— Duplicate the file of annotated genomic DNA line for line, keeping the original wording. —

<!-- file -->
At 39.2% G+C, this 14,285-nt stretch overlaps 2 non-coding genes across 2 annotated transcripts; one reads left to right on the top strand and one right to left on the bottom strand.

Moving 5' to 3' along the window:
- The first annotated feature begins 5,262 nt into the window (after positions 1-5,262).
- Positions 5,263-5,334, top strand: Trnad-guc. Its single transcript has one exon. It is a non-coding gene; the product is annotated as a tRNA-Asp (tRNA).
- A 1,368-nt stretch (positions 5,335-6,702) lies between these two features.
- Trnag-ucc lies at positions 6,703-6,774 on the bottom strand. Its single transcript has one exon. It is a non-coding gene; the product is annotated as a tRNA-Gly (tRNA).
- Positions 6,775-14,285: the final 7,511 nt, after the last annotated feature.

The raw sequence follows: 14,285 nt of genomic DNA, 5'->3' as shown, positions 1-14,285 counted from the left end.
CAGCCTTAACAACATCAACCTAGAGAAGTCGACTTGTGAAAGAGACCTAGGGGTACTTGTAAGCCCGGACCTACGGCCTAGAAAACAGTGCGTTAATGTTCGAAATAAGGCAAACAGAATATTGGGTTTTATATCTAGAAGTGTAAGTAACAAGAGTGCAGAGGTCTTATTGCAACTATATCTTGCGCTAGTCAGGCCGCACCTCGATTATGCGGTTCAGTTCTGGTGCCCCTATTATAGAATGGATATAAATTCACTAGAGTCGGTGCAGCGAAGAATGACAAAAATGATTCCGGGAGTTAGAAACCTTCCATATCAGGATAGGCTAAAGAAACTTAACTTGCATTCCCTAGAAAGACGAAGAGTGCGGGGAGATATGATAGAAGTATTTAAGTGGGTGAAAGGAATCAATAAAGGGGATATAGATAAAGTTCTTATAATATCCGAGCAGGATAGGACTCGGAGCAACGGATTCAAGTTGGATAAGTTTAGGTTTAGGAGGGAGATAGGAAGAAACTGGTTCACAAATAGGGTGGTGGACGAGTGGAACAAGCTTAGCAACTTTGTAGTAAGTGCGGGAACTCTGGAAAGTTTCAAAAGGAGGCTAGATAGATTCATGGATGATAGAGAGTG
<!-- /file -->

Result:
At 39.2% G+C, this 14,285-nt stretch overlaps 2 non-coding genes across 2 annotated transcripts; one reads left to right on the top strand and one right to left on the bottom strand.

Moving 5' to 3' along the window:
- The first annotated feature begins 5,262 nt into the window (after positions 1-5,262).
- Positions 5,263-5,334, top strand: Trnad-guc. Its single transcript has one exon. It is a non-coding gene; the product is annotated as a tRNA-Asp (tRNA).
- A 1,368-nt stretch (positions 5,335-6,702) lies between these two features.
- Trnag-ucc lies at positions 6,703-6,774 on the bottom strand. Its single transcript has one exon. It is a non-coding gene; the product is annotated as a tRNA-Gly (tRNA).
- Positions 6,775-14,285: the final 7,511 nt, after the last annotated feature.

The raw sequence follows: 14,285 nt of genomic DNA, 5'->3' as shown, positions 1-14,285 counted from the left end.
CAGCCTTAACAACATCAACCTAGAGAAGTCGACTTGTGAAAGAGACCTAGGGGTACTTGTAAGCCCGGACCTACGGCCTAGAAAACAGTGCGTTAATGTTCGAAATAAGGCAAACAGAATATTGGGTTTTATATCTAGAAGTGTAAGTAACAAGAGTGCAGAGGTCTTATTGCAACTATATCTTGCGCTAGTCAGGCCGCACCTCGATTATGCGGTTCAGTTCTGGTGCCCCTATTATAGAATGGATATAAATTCACTAGAGTCGGTGCAGCGAAGAATGACAAAAATGATTCCGGGAGTTAGAAACCTTCCATATCAGGATAGGCTAAAGAAACTTAACTTGCATTCCCTAGAAAGACGAAGAGTGCGGGGAGATATGATAGAAGTATTTAAGTGGGTGAAAGGAATCAATAAAGGGGATATAGATAAAGTTCTTATAATATCCGAGCAGGATAGGACTCGGAGCAACGGATTCAAGTTGGATAAGTTTAGGTTTAGGAGGGAGATAGGAAGAAACTGGTTCACAAATAGGGTGGTGGACGAGTGGAACAAGCTTAGCAACTTTGTAGTAAGTGCGGGAACTCTGGAAAGTTTCAAAAGGAGGCTAGATAGATTCATGGATGATAGAGAGTG